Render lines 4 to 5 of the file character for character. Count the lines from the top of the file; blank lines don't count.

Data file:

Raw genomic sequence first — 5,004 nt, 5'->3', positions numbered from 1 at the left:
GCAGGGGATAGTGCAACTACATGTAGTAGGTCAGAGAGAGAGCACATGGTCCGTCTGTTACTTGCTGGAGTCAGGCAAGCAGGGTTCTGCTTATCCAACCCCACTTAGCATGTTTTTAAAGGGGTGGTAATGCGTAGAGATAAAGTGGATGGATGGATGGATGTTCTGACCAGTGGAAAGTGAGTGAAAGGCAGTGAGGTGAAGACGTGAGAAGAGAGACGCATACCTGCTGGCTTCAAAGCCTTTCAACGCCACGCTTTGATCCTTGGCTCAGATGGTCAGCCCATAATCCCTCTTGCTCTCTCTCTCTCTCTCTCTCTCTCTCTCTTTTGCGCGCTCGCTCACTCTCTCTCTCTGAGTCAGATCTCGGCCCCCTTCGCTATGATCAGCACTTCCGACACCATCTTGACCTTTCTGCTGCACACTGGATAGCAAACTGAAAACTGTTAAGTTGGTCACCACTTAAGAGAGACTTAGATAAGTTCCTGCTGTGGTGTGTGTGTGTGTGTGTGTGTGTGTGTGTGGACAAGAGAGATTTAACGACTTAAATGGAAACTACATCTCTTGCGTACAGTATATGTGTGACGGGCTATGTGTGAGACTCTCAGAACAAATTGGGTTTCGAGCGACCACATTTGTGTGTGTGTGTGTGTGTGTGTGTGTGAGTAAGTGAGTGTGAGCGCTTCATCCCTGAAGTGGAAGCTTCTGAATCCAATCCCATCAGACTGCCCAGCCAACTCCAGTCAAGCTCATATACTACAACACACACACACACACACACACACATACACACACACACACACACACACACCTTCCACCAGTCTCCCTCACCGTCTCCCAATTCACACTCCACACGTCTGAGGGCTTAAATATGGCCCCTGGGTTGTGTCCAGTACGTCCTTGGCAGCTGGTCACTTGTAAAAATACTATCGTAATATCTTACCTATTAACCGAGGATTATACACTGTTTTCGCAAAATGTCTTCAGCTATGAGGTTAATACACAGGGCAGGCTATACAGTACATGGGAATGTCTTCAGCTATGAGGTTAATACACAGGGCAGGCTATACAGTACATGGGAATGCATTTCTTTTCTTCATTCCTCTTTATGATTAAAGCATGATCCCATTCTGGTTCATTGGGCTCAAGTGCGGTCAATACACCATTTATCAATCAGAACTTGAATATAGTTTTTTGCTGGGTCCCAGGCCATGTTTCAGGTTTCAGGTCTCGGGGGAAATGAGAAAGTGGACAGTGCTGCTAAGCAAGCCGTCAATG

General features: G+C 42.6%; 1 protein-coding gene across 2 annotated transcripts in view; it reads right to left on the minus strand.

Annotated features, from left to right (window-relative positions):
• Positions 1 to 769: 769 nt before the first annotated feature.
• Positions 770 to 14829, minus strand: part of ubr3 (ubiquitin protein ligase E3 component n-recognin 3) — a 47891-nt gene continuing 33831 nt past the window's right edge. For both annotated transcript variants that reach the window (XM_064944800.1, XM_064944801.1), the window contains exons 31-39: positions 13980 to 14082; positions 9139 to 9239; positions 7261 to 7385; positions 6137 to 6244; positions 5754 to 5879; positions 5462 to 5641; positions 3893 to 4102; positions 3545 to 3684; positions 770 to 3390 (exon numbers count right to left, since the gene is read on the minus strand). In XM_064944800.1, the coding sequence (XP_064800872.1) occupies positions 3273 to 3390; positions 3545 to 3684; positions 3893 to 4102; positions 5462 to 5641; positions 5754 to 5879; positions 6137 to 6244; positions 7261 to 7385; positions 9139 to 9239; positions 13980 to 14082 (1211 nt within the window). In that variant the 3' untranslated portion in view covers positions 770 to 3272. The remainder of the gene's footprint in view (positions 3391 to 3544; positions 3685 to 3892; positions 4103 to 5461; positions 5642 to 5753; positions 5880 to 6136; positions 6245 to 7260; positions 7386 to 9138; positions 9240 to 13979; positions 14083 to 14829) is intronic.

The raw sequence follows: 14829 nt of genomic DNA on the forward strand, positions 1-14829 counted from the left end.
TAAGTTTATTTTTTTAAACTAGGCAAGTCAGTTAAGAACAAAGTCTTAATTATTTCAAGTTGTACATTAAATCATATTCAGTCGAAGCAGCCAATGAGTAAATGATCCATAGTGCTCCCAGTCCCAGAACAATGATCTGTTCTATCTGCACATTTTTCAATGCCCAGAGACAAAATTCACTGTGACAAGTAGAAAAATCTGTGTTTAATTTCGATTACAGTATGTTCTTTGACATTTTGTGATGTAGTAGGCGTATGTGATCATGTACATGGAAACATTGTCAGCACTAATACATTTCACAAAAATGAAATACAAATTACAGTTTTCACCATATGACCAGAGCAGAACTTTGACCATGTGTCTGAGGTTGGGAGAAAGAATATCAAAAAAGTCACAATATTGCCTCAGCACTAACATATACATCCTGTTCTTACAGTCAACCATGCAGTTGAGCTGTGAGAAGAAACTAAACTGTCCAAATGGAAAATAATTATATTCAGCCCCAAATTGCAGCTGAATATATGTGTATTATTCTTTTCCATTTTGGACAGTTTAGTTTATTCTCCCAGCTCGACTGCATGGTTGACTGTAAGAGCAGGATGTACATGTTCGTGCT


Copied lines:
Annotated features, from left to right (window-relative positions):
• Positions 1 to 769: 769 nt before the first annotated feature.